ALLENS ARTHUR Robinson ranked the legal advisor with the most deals in Australian project finance for the first nine months of this year. But Australia generally was less productive in this area.
According to the Dealogic Project Finance Review, released in full this week, Allens was the top legal adviser in this area in Australia this year. The firm did 12 deals, worth $1,523 million and taking 23.4 per cent of the market share.
Phillip Cornwell, head of the firm’s project finance group, attributed part of the firm’s success to its ability to service clients locally as well as across Asia.
“We have a very good team and we have a spread of talent in the Asian region as well as the Australian centres. That has helped us pick up some of the more significant transactions done in the past nine months. Perhaps most notably the Pan Australia Phu Kham project financing in Laos,” Cornwell said.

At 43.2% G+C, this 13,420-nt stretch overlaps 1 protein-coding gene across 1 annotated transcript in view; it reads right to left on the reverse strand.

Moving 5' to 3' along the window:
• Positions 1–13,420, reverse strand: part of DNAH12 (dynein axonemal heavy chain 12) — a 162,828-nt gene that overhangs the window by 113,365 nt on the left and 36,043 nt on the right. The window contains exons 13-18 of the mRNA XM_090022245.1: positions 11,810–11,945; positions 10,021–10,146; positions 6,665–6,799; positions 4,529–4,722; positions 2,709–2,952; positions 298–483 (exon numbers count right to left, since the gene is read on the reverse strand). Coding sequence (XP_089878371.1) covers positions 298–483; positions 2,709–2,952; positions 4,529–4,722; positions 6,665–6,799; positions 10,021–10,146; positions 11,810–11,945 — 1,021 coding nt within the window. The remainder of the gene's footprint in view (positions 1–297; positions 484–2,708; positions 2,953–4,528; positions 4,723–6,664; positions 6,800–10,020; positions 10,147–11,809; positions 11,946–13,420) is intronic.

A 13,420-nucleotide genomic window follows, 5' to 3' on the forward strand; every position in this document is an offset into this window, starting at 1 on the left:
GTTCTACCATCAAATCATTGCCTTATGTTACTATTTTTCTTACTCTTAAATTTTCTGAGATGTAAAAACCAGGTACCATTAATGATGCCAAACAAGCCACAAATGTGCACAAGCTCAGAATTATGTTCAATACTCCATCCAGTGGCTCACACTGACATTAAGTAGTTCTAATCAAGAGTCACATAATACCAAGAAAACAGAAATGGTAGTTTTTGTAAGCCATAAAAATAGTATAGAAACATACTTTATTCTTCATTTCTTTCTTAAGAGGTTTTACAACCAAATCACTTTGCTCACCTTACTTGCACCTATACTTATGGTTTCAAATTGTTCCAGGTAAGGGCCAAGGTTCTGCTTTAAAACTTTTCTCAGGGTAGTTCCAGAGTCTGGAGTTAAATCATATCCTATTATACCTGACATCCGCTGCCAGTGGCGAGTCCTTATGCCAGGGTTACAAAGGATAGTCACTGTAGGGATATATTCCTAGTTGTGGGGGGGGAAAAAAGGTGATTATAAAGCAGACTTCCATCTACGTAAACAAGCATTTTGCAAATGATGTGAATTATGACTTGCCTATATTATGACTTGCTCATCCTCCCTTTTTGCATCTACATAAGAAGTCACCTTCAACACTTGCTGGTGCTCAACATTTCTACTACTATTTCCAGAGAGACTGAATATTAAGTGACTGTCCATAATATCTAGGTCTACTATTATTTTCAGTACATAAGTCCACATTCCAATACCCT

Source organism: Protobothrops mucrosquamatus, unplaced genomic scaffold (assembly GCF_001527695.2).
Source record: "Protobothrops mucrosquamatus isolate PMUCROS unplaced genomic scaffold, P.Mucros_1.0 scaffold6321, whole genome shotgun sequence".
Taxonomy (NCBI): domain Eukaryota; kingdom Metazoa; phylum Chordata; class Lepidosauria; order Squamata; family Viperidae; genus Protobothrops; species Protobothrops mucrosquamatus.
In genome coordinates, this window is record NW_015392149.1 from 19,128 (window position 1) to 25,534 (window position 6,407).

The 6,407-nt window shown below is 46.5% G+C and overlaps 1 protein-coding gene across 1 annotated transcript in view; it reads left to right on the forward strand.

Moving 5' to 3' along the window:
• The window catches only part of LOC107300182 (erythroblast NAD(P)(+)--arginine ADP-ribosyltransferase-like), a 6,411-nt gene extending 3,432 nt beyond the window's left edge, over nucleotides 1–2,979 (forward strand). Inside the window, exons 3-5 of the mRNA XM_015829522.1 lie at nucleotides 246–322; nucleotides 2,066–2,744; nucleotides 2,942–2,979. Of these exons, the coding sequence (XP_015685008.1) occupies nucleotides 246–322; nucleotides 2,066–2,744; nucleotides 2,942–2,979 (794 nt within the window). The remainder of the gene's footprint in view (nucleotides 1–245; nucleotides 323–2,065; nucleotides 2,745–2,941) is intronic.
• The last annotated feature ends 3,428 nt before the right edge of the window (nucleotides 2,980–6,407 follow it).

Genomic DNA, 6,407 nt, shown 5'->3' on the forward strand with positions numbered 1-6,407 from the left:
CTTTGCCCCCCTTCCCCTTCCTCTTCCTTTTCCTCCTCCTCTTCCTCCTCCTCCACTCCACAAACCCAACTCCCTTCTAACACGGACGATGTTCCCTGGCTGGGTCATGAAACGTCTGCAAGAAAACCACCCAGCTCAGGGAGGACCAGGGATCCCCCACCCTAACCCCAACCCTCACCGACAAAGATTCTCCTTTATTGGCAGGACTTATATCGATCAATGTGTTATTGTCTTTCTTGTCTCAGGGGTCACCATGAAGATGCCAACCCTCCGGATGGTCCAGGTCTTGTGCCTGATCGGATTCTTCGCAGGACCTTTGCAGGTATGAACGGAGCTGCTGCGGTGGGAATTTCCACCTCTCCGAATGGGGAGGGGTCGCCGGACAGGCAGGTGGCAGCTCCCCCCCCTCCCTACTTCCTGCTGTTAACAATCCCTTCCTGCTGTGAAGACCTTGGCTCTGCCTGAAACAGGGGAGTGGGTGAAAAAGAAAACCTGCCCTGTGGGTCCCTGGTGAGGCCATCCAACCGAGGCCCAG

Freehills followed closely behind Allens, doing eight deals and taking 23.4 per cent ($1,204 million) of the market share. Clayton Utz came in third with seven deals ($953 million) and 14.7 per cent of the share.
But Australia itself was not so prominent in the Dealogic global project finance review. While global project finance volume reached record highs, Australasia saw the largest decrease, down 59 per cent.
Cornwell said there are a number of factors leading to Australasia’s position in the market, and he put part of it down to the luck of the draw.
Equity markets have been strong, he said. It has been tempting for some companies that might ordinarily do project finance to raise the equity in the markets.
“A related issue is that some investment banks have been promoting convertible note issues for energy and resources companies, which has again provided an alternative source of funding to project finance,” he said.
There have been relatively few major infrastructure projects in Australia during this time, said Cornwell.
He also listed fewer privatisation transactions and a slowing of renewable energy projects with the RMRET scheme not being extended as factors affecting the current figures.